About Bec C

I made the tree-change move from Sydney to my husband 'Dougal's' old family property on the mid-north coast several years ago, but only since the birth of my first son have I really lived here. In between raising 2 young sons, I am trying my hand at sustainable farm management... 'Trying' being the important word. Whilst the ability to pat my steers gives me much satisfaction, I love the fact that every morning I awake to space and open sky... even if it is 5am.

Saturday Night Fever

IMAG1011_1_Sophia_GroundWell there’s no doubt about it. If the recent inaugural Nabiac Winter Ball is anything to go by, Nabiac and its ‘environs’ celebrates ‘community’ with a certain panache. I say this with a certain amount of pride, as I had my own little role to play in putting it together. And really, there’s nothing like organising an event with others to make you feel a part of something ‘greater’… You know, ‘the greater good’ and all that. In fact, I’ve heard that people who do volunteer work are much happier than people who don’t.

Well, I can well believe it (not that that feeling of contribution towards the greater good can carry you through at all times, as we’ve…er… cough, cough…all seen). But as part of a team of migrant locals organising something for the community and its hall, this felt good. Actually, it felt great. As someone wrote to us after the event, ‘you all do ‘community’ so well’… (of course, it goes without saying that if it had been a disaster I would be distancing myself from any involvement whatsoever). Continue reading


Motherhood – a performance review

When Bec H and I began this blog, the aim was to maintain the theme of ‘when city meets country’. Sadly, I am very late with my entry this time around, as I haven’t been able to reconcile this theme with what has been occupying my mind – namely, children – and so haven’t known how to begin.

So, as Julie Andrews once sang in joyful song, how about I “start at the very beginning. It’s a very good place to start”.

When my first son was born, I received many cards saying ‘this is the happiest time of your life… Enjoy… etc etc’. But really, I don’t know that ‘happiest’ is how I would describe it. In fact, I found motherhood pretty overwhelming. As one great friend said – ‘Bec, you’ve just had major abdominal surgery [emergency cesaerean], and someone has shoved a baby into your arms as soon as you’re out of the operating theatre and said – here, look after this 24hrs a day’. Continue reading

Pumps, Friends, and Barbed Wire


barb wireThe other day, I found myself helping to fix a barbed wire fence in the dark. This is no easy task, as things can get a little ‘prickly’. It was however, fun, thanks to the fact that Bec H and Hubs were right beside me, wrangling with the ‘barb wire tightening tool’ (otherwise known as ‘strainers’. If you’ve ever tried using this tool without a demonstration, it would baffle even the keenest of practical minds, let alone using it in the dark. I myself have seen it in use multiple times, and it’s still a mystery to me… So in fact at this point I should admit that on this occasion I actually just stood there, murmuring words of encouragement to my friends as they ‘strained’ in the darkness that comes after dusk). Continue reading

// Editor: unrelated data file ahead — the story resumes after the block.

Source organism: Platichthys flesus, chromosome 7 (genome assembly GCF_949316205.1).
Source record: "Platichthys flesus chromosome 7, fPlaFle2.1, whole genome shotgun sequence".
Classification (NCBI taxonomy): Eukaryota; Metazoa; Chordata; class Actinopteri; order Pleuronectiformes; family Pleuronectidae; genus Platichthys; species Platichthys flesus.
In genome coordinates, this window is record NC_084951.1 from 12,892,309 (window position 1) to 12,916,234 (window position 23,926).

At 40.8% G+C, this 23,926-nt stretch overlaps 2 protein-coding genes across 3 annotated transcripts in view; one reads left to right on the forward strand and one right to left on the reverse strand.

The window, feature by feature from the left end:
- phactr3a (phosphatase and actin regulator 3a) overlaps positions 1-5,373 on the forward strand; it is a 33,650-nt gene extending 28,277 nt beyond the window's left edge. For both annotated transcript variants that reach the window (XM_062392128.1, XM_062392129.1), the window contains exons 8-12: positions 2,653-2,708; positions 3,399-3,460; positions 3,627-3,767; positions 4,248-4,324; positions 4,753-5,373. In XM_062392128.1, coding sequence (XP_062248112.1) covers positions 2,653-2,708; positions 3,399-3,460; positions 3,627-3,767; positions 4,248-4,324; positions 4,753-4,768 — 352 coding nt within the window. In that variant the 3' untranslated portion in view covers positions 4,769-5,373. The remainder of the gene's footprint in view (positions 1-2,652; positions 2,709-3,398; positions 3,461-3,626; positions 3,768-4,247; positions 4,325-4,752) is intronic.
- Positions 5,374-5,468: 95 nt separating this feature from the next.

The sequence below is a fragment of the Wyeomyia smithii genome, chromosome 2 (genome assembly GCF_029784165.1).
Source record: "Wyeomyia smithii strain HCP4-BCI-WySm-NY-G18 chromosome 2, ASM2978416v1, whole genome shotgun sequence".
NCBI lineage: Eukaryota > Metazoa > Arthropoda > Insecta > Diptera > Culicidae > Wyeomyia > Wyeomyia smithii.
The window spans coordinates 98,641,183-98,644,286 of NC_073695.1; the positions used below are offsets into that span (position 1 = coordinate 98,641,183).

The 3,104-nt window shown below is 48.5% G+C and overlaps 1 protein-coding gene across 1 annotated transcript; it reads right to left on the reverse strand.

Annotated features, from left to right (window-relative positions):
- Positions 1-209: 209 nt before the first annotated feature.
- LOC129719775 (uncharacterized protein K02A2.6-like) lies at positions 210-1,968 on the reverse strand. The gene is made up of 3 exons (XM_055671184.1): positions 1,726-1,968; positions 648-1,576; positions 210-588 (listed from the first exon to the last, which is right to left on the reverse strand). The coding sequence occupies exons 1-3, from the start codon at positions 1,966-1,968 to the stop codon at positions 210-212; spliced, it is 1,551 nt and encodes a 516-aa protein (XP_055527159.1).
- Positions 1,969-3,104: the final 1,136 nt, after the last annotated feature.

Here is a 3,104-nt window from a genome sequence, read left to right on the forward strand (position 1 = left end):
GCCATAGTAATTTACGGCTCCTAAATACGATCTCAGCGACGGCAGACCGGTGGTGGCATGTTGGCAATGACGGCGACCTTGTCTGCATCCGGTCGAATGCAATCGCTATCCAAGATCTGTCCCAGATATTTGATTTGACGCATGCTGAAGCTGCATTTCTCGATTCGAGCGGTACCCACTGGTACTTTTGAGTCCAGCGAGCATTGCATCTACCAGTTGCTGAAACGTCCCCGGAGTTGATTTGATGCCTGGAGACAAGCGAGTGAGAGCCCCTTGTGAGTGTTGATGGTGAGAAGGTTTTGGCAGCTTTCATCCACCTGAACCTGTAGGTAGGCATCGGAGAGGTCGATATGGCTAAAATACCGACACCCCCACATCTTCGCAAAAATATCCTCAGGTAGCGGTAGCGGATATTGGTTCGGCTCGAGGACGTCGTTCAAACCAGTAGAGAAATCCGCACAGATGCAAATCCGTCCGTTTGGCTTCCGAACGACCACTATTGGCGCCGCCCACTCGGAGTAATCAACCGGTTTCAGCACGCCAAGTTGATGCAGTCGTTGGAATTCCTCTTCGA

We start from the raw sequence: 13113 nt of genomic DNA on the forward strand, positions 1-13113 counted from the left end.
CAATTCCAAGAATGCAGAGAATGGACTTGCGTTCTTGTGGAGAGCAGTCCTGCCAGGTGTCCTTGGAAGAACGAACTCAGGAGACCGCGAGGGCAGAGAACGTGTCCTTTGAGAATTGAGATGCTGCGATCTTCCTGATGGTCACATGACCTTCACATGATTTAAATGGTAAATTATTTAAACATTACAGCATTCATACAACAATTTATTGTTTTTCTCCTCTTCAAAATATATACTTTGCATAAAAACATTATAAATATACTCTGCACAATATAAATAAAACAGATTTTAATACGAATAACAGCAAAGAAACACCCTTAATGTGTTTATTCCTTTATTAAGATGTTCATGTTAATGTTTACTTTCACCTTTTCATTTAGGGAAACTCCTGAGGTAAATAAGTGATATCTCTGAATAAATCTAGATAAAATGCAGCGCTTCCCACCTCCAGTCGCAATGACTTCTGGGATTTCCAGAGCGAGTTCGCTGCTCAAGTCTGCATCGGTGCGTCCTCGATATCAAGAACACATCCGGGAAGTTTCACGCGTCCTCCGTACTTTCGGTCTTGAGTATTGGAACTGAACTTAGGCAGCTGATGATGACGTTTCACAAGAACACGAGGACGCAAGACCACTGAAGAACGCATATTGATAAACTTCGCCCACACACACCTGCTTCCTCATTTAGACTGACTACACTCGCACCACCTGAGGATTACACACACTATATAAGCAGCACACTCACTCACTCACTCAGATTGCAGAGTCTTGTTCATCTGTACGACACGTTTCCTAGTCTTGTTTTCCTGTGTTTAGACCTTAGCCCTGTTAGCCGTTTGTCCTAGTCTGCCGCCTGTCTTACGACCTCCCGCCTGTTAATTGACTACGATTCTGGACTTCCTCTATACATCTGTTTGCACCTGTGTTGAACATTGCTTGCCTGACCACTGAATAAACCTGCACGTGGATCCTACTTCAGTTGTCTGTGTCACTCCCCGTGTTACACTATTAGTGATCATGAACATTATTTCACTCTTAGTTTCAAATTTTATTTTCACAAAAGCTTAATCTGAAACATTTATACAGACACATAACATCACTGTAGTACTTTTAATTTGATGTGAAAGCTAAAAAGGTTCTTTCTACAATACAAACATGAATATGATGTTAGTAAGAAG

Community Life

bull gateIt can take a long time in some places to feel like a local. Here, it took me about 2 years.

There’s nothing like a milestone in life, such as a wedding (or a birth), undertaken in a particular location to announce your presence in a community. 6 years ago we opted for an informal wedding on the farm, which was just as well because we had 220 guests. With so many expected, we turned to the local resources around us to help. A local butcher who’d been to school with my father in law was engaged to provide the roasted meats, a local caterer for the salads, a local flower grower grew the flowers, a local woman made my floral hair thingy, and unexpectedly the local publican threw her lot in to help with the drinks.

And then it rained. Continue reading


As I’ve been telling my boys since they were born, “S stands for Snakes”.

And then the other day, I stepped on one. I’d gone to retrieve a shovel on the edge of long grass. As I stepped away, I subconsciously registered that something under my foot (I was in sandals) had felt unexpected – it felt long, narrow, hard, … and soft, all at the same time. How can that be? By the time I turned around, still not really thinking, to see what might have been under my foot, I was a couple of metres away, and thought, ‘oh, I’ve stepped on a lizard!

So I went closer, and saw that it was a lizard with no head – its body, in fact, just kept going, and going, and going. I think it kept going for about 7 feet. That’s quite long really for a lizard. It’s also long for a snake. I can only assume it didn’t care I stepped on its tail because it couldn’t be bothered to move its head so far back. Continue reading


IMG_0600 BW

Colin. It’s not a usual name for a horse. Especially a race horse (imagine the race caller – “… aaaaand, Colin is coming up ’round the outside, closing in, yes! Colin wins the race!” Hmmm – not very Melbourne Cup, is it?). In fact, when I talk about Colin people automatically assume I am referring to a person. But no, he is in fact a very big horse. I think of him as ‘brown’, but apparently the correct term is ‘chestnut’. I have actually been trying to find Colin a better home for some time now, but recent events have caused me to rethink… Continue reading